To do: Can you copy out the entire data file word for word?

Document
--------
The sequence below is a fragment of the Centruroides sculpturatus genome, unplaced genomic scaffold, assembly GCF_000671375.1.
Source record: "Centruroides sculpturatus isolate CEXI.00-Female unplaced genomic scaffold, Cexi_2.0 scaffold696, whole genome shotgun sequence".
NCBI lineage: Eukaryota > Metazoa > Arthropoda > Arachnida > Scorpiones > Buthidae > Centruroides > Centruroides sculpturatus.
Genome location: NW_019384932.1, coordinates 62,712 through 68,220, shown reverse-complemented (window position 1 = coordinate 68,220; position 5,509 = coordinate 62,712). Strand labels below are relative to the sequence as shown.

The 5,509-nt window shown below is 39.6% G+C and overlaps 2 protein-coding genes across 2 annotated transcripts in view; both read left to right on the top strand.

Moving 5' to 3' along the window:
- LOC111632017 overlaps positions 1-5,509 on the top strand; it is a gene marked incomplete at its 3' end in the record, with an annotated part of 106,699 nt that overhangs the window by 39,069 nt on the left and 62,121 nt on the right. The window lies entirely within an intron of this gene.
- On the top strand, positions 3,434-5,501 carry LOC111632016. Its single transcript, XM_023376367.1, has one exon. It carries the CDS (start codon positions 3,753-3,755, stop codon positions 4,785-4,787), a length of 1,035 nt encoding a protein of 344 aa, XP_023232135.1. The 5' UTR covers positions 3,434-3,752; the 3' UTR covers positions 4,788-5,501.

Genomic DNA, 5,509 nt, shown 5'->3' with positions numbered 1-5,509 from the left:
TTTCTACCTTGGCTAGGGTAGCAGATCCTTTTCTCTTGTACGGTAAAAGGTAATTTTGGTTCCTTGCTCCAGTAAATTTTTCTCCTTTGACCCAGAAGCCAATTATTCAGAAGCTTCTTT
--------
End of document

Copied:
The sequence below is a fragment of the Centruroides sculpturatus genome, unplaced genomic scaffold, assembly GCF_000671375.1.
Source record: "Centruroides sculpturatus isolate CEXI.00-Female unplaced genomic scaffold, Cexi_2.0 scaffold696, whole genome shotgun sequence".
NCBI lineage: Eukaryota > Metazoa > Arthropoda > Arachnida > Scorpiones > Buthidae > Centruroides > Centruroides sculpturatus.
Genome location: NW_019384932.1, coordinates 62,712 through 68,220, shown reverse-complemented (window position 1 = coordinate 68,220; position 5,509 = coordinate 62,712). Strand labels below are relative to the sequence as shown.

The 5,509-nt window shown below is 39.6% G+C and overlaps 2 protein-coding genes across 2 annotated transcripts in view; both read left to right on the top strand.

Moving 5' to 3' along the window:
- LOC111632017 overlaps positions 1-5,509 on the top strand; it is a gene marked incomplete at its 3' end in the record, with an annotated part of 106,699 nt that overhangs the window by 39,069 nt on the left and 62,121 nt on the right. The window lies entirely within an intron of this gene.
- On the top strand, positions 3,434-5,501 carry LOC111632016. Its single transcript, XM_023376367.1, has one exon. It carries the CDS (start codon positions 3,753-3,755, stop codon positions 4,785-4,787), a length of 1,035 nt encoding a protein of 344 aa, XP_023232135.1. The 5' UTR covers positions 3,434-3,752; the 3' UTR covers positions 4,788-5,501.

Genomic DNA, 5,509 nt, shown 5'->3' with positions numbered 1-5,509 from the left:
TTTCTACCTTGGCTAGGGTAGCAGATCCTTTTCTCTTGTACGGTAAAAGGTAATTTTGGTTCCTTGCTCCAGTAAATTTTTCTCCTTTGACCCAGAAGCCAATTATTCAGAAGCTTCTTT